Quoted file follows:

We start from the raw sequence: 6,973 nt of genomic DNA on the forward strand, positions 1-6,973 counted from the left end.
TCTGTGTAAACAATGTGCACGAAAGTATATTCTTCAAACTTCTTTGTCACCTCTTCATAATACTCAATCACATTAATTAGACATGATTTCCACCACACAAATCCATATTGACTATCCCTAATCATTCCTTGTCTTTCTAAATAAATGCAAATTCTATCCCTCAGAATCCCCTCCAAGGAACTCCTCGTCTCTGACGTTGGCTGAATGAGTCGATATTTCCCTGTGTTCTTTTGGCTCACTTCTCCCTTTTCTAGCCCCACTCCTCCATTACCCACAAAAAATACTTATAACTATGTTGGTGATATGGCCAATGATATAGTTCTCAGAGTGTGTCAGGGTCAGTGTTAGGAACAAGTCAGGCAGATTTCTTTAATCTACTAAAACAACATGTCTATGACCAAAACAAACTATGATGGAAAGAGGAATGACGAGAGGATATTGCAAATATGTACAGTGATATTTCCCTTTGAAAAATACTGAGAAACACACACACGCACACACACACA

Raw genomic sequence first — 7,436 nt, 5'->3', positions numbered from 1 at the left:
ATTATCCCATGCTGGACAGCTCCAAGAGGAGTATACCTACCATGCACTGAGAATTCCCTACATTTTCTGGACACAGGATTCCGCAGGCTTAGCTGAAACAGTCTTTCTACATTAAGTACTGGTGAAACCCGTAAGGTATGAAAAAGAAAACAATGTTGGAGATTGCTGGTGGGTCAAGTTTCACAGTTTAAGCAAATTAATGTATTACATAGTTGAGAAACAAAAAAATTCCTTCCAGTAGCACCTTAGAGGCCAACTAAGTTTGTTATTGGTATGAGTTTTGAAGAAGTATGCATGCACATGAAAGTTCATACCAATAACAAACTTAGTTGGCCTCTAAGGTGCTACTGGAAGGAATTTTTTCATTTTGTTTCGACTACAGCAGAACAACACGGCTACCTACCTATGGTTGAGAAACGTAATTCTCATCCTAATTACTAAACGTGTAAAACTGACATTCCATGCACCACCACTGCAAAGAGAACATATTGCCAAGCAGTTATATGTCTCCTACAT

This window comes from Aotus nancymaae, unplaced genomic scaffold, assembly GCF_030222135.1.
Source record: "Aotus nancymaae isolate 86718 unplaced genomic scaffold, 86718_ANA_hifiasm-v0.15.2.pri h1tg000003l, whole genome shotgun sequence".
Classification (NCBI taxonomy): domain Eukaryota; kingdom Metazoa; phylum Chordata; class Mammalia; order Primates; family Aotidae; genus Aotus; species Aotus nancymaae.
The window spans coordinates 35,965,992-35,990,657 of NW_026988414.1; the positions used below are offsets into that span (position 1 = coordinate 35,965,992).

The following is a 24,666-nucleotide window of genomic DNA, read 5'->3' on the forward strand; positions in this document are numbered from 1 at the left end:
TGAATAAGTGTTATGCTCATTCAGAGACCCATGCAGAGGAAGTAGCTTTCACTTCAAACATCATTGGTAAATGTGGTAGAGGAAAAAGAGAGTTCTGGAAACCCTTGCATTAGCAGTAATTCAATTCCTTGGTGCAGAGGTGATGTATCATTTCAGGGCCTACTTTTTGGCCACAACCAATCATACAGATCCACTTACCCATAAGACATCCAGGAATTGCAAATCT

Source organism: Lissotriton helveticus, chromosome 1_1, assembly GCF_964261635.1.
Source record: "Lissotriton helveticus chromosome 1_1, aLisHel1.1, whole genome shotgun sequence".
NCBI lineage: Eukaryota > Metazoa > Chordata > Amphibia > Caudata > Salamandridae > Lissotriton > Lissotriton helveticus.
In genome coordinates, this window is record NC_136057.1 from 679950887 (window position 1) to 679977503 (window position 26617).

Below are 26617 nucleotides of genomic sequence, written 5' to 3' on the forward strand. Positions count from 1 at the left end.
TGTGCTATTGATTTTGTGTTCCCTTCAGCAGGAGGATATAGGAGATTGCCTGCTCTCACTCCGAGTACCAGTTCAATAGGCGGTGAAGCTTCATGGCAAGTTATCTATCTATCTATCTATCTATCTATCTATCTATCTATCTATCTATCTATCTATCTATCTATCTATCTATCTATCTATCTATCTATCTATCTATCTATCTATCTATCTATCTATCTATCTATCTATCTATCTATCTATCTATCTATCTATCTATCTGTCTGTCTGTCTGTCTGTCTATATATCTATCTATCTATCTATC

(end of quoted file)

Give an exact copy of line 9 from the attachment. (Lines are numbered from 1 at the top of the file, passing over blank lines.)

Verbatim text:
The following is a 24,666-nucleotide window of genomic DNA, read 5'->3' on the forward strand; positions in this document are numbered from 1 at the left end: